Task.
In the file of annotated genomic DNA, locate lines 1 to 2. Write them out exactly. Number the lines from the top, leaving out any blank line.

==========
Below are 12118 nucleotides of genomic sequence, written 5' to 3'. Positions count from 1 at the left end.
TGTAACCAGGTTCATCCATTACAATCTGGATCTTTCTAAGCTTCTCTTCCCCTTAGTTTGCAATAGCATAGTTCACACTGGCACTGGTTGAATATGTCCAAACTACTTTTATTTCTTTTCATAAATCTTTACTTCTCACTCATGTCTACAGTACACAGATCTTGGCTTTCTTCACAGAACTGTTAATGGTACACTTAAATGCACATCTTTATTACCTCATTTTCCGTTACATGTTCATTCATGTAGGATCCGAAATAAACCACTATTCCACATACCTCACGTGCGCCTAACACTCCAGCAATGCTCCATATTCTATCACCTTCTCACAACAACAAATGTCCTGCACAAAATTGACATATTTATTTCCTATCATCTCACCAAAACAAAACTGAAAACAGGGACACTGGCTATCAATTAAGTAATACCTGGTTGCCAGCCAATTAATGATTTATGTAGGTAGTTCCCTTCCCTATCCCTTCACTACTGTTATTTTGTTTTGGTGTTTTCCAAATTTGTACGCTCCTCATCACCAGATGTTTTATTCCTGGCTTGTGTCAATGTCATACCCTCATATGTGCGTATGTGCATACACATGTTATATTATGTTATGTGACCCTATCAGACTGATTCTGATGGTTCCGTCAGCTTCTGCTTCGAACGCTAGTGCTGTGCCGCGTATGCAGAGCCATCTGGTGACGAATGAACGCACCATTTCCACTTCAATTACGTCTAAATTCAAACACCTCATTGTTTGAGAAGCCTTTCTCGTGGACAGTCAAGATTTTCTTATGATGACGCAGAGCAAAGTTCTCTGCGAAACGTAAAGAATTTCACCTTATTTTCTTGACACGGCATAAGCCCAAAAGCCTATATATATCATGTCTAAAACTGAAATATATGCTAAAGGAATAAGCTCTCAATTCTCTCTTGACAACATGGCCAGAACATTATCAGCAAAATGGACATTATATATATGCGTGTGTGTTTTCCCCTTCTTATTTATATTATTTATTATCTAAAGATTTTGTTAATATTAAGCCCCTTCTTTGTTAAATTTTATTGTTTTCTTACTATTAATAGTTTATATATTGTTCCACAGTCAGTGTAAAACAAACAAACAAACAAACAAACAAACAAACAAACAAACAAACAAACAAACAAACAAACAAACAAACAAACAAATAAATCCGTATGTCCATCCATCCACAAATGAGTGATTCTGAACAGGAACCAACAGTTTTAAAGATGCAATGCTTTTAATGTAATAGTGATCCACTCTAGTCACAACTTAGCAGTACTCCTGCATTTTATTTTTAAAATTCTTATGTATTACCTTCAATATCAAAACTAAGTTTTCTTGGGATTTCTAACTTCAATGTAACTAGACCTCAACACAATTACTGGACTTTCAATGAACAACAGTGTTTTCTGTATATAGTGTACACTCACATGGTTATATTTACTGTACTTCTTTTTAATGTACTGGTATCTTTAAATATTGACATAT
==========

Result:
Below are 12118 nucleotides of genomic sequence, written 5' to 3'. Positions count from 1 at the left end.
TGTAACCAGGTTCATCCATTACAATCTGGATCTTTCTAAGCTTCTCTTCCCCTTAGTTTGCAATAGCATAGTTCACACTGGCACTGGTTGAATATGTCCAAACTACTTTTATTTCTTTTCATAAATCTTTACTTCTCACTCATGTCTACAGTACACAGATCTTGGCTTTCTTCACAGAACTGTTAATGGTACACTTAAATGCACATCTTTATTACCTCATTTTCCGTTACATGTTCATTCATGTAGGATCCGAAATAAACCACTATTCCACATACCTCACGTGCGCCTAACACTCCAGCAATGCTCCATATTCTATCACCTTCTCACAACAACAAATGTCCTGCACAAAATTGACATATTTATTTCCTATCATCTCACCAAAACAAAACTGAAAACAGGGACACTGGCTATCAATTAAGTAATACCTGGTTGCCAGCCAATTAATGATTTATGTAGGTAGTTCCCTTCCCTATCCCTTCACTACTGTTATTTTGTTTTGGTGTTTTCCAAATTTGTACGCTCCTCATCACCAGATGTTTTATTCCTGGCTTGTGTCAATGTCATACCCTCATATGTGCGTATGTGCATACACATGTTATATTATGTTATGTGACCCTATCAGACTGATTCTGATGGTTCCGTCAGCTTCTGCTTCGAACGCTAGTGCTGTGCCGCGTATGCAGAGCCATCTGGTGACGAATGAACGCACCATTTCCACTTCAATTACGTCTAAATTCAAACACCTCATTGTTTGAGAAGCCTTTCTCGTGGACAGTCAAGATTTTCTTATGATGACGCAGAGCAAAGTTCTCTGCGAAACGTAAAGAATTTCACCTTATTTTCTTGACACGGCATAAGCCCAAAAGCCTATATATATCATGTCTAAAACTGAAATATATGCTAAAGGAATAAGCTCTCAATTCTCTCTTGACAACATGGCCAGAACATTATCAGCAAAATGGACATTATATATATGCGTGTGTGTTTTCCCCTTCTTATTTATATTATTTATTATCTAAAGATTTTGTTAATATTAAGCCCCTTCTTTGTTAAATTTTATTGTTTTCTTACTATTAATAGTTTATATATTGTTCCACAGTCAGTGTAAAACAAACAAACAAACAAACAAACAAACAAACAAACAAACAAACAAACAAACAAACAAACAAACAAACAAACAAATAAATCCGTATGTCCATCCATCCACAAATGAGTGATTCTGAACAGGAACCAACAGTTTTAAAGATGCAATGCTTTTAATGTAATAGTGATCCACTCTAGTCACAACTTAGCAGTACTCCTGCATTTTATTTTTAAAATTCTTATGTATTACCTTCAATATCAAAACTAAGTTTTCTTGGGATTTCTAACTTCAATGTAACTAGACCTCAACACAATTACTGGACTTTCAATGAACAACAGTGTTTTCTGTATATAGTGTACACTCACATGGTTATATTTACTGTACTTCTTTTTAATGTACTGGTATCTTTAAATATTGACATAT